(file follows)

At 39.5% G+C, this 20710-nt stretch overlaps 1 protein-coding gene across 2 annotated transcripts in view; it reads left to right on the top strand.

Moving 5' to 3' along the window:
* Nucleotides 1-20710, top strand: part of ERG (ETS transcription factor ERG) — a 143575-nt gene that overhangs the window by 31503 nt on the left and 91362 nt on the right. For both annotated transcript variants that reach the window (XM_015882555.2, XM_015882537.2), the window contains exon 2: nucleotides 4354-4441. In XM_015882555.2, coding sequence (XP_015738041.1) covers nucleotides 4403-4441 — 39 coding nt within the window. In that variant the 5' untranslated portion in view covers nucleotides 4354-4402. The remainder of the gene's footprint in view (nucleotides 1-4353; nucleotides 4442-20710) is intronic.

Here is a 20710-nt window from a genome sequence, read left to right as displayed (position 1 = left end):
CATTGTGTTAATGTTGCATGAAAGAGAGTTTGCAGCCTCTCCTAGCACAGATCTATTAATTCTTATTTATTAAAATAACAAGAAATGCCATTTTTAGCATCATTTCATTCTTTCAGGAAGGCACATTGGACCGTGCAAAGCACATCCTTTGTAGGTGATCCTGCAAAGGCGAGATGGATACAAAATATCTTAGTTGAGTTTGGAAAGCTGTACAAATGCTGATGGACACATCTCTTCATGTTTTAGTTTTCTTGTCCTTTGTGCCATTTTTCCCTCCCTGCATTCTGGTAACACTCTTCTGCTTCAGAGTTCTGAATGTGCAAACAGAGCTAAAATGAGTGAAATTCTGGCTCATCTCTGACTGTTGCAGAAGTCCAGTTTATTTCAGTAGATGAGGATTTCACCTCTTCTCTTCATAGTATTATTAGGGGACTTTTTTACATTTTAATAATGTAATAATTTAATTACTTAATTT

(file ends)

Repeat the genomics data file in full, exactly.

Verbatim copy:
At 39.5% G+C, this 20710-nt stretch overlaps 1 protein-coding gene across 2 annotated transcripts in view; it reads left to right on the top strand.

Moving 5' to 3' along the window:
* Nucleotides 1-20710, top strand: part of ERG (ETS transcription factor ERG) — a 143575-nt gene that overhangs the window by 31503 nt on the left and 91362 nt on the right. For both annotated transcript variants that reach the window (XM_015882555.2, XM_015882537.2), the window contains exon 2: nucleotides 4354-4441. In XM_015882555.2, coding sequence (XP_015738041.1) covers nucleotides 4403-4441 — 39 coding nt within the window. In that variant the 5' untranslated portion in view covers nucleotides 4354-4402. The remainder of the gene's footprint in view (nucleotides 1-4353; nucleotides 4442-20710) is intronic.

Here is a 20710-nt window from a genome sequence, read left to right as displayed (position 1 = left end):
CATTGTGTTAATGTTGCATGAAAGAGAGTTTGCAGCCTCTCCTAGCACAGATCTATTAATTCTTATTTATTAAAATAACAAGAAATGCCATTTTTAGCATCATTTCATTCTTTCAGGAAGGCACATTGGACCGTGCAAAGCACATCCTTTGTAGGTGATCCTGCAAAGGCGAGATGGATACAAAATATCTTAGTTGAGTTTGGAAAGCTGTACAAATGCTGATGGACACATCTCTTCATGTTTTAGTTTTCTTGTCCTTTGTGCCATTTTTCCCTCCCTGCATTCTGGTAACACTCTTCTGCTTCAGAGTTCTGAATGTGCAAACAGAGCTAAAATGAGTGAAATTCTGGCTCATCTCTGACTGTTGCAGAAGTCCAGTTTATTTCAGTAGATGAGGATTTCACCTCTTCTCTTCATAGTATTATTAGGGGACTTTTTTACATTTTAATAATGTAATAATTTAATTACTTAATTT